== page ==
Federal courts will ultimately decide the fate of the amendment to Michigan's Constitution banning same-sex marriage.
Judge Bernard Friedman issued a ruling on Friday that found the voter-approved amendment unconstitutional. The judge refused to stay his own ruling. The Sixth U.S. Circuit Court of Appeals did grant Attorney General Bill Schuette's request for a stay on Saturday, but in the meantime hundreds of same-sex couples were married.
Those couples are described now as being in "legal limbo." The stay is in effect through the appeals process. Both sides will have to submit their arguments to the court by June.
Gongwer News Service Editor Zach Gorchow says the case in Michigan has played out like it has in other states. He says the one surprise was that Friedman did not stay his ruling. He says it seems likely that eventually the U.S. Supreme Court will have to rule on whether states can ban same-sex marriage.
The same-sex marriage case has made news in an election year. Governor Rick Snyder would not give his opinion on whether gay marriage should be legal. Gorchow says it was a strange answer given that when Snyder was running for governor in 2010, he stated his belief that marriage is between one man and one woman.
Gay marriage could also be an issue in the race for Attorney General. Republican Bill Schuette formally launched his re-election bid on Monday. But Mark Totten of Kalamazoo, who hopes to be Schuette's Democratic opponent has been critical of how the Attorney General has handled the same-sex marriage case. Gorchow says the case has dominated news as Schuette starts his campaign. He says for Totten, the case may allow him to get his name out. Gorchow says Totten may be able to use the issue as a way to introduce himself to Democrats throughout the state in his effort to get the nomination.
Gorchow says the political maneuvering shows the Republicans are walking a fine line. Their base still opposes gay marriage, But he says the polling shows that younger voters and independent voters are more likely to hold moderate views on the issue.
News of Judge Friedman's ruling was welcomed at the Kalamazoo Gay, Lesbian Resource Center. Community Engagement Coordinator Megan Bauer says the last few days have been huge for gay, lesbian and bisexual equality in Michigan despite the appeal of Judge Friedman's ruling and the stay issued by the Sixth U.S. Circuit Court of Appeals.
Bauer says there has been tremendous progress on the issue of marriage equality. But she says Michigan is a long way from being a state that treats LGBT people fairly.
Bishop Paul Bradley of the Catholic Diocese of Kalamazoo issued a statement saying the court's decision is unfortunate and regrettable. But Bauer says she's glad that the Bishop in that same statement said that the church's position is against discrimination. Bauer says the center has worked with members of the community of faith and will continue to work with them in the future. (Note: WMUK requested an interview with Bishop Bradely - see below)
Michigan voters approved the ban on same-sex marriage in an amendment to the state Constitution in 2004. In filing his appeal, Michigan Attorney General Bill Schuette said the will of voters should stand and be respected. Bauer says the courts exist in part to review what is passed by voters. She also says it has been a decade since Michigan voters approved the amendment to the state Constitution banning gay marriage. Bauer says polling has shown growing support for allowing same-sex partners to be married.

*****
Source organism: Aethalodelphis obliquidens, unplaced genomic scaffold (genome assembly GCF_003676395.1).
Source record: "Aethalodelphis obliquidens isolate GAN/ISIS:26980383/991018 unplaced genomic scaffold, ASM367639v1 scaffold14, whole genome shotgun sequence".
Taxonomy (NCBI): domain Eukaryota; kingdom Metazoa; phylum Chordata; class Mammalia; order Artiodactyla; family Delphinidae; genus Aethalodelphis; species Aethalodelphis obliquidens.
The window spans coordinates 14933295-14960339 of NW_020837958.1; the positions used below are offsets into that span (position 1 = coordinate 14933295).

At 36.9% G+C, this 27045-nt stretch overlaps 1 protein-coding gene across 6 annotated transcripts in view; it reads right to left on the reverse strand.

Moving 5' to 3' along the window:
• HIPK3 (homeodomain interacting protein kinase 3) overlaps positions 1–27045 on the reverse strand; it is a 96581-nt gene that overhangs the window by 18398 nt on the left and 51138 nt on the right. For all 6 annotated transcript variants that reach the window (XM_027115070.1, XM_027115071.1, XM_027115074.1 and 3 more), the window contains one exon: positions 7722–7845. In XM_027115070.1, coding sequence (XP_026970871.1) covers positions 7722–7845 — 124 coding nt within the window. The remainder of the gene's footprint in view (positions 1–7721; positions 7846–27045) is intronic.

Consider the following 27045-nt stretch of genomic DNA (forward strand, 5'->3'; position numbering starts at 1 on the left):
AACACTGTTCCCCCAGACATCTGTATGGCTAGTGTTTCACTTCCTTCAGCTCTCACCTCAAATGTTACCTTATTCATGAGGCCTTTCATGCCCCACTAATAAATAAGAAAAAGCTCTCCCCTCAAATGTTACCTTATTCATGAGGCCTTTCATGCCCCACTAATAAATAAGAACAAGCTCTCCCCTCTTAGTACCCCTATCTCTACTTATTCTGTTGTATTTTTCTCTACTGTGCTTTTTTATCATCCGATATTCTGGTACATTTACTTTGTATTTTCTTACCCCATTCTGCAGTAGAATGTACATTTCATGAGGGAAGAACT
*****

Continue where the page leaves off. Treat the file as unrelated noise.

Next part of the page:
Bauer says Kalamazoo is a welcoming community to gay and lesbian couples. She says a non-discrimination ordinance, passed by the city commission and upheld by the voters is part of the reason. Bauer says allowing same-sex marriage would make it a more welcoming community.
WMUK requested an interview with Bishop Paul Bradley of the Catholic Diocese of Kalamazoo. The diocese said the bishop could not participate because of scheduling difficulties. The following is the statement that Bishop Bradley issued after Friday's ruling:
The decision handed down today by Federal District Court Judge Bernard Friedman in the case of DeBoer vs. Snyder is unfortunate and regrettable. With the stroke of a pen, the meaning of marriage, one of society’s most sacred institutions and the very foundation of the family, has been redefined in our state. As a result of this decision, the amendment to the Michigan constitution, which reflected the understanding of the majority of the citizens of this State, and which was designed to protect the definition of marriage as between one man and one woman, has been undone by judicial decision.
No matter how the courts or other secular institutions choose to attempt to refashion such a foundational institution of society as marriage, our Catholic faith consistently upholds the understanding, rooted in Natural law and Divine design, that marriage is a lifelong partnership of love and fidelity between one man and one woman, ordered for the mutual support of the spouses and the procreation of children if possible. A couple whose marriage is blessed and made holy through the Sacrament of Matrimony reflects the saving love of Jesus for His Bride, the Church.
As the merit of this case continues to be argued, it provides us the opportunity to proclaim both the Catholic Church’s position against unjust discrimination aimed at all persons, regardless of their sexual orientation, as well as the sacredness of traditional marriage. While our faith teaches us to treat individuals with same-sex attraction with respect, compassion and sensitivity, we also are called to defend the divine institution of marriage between one man and one woman.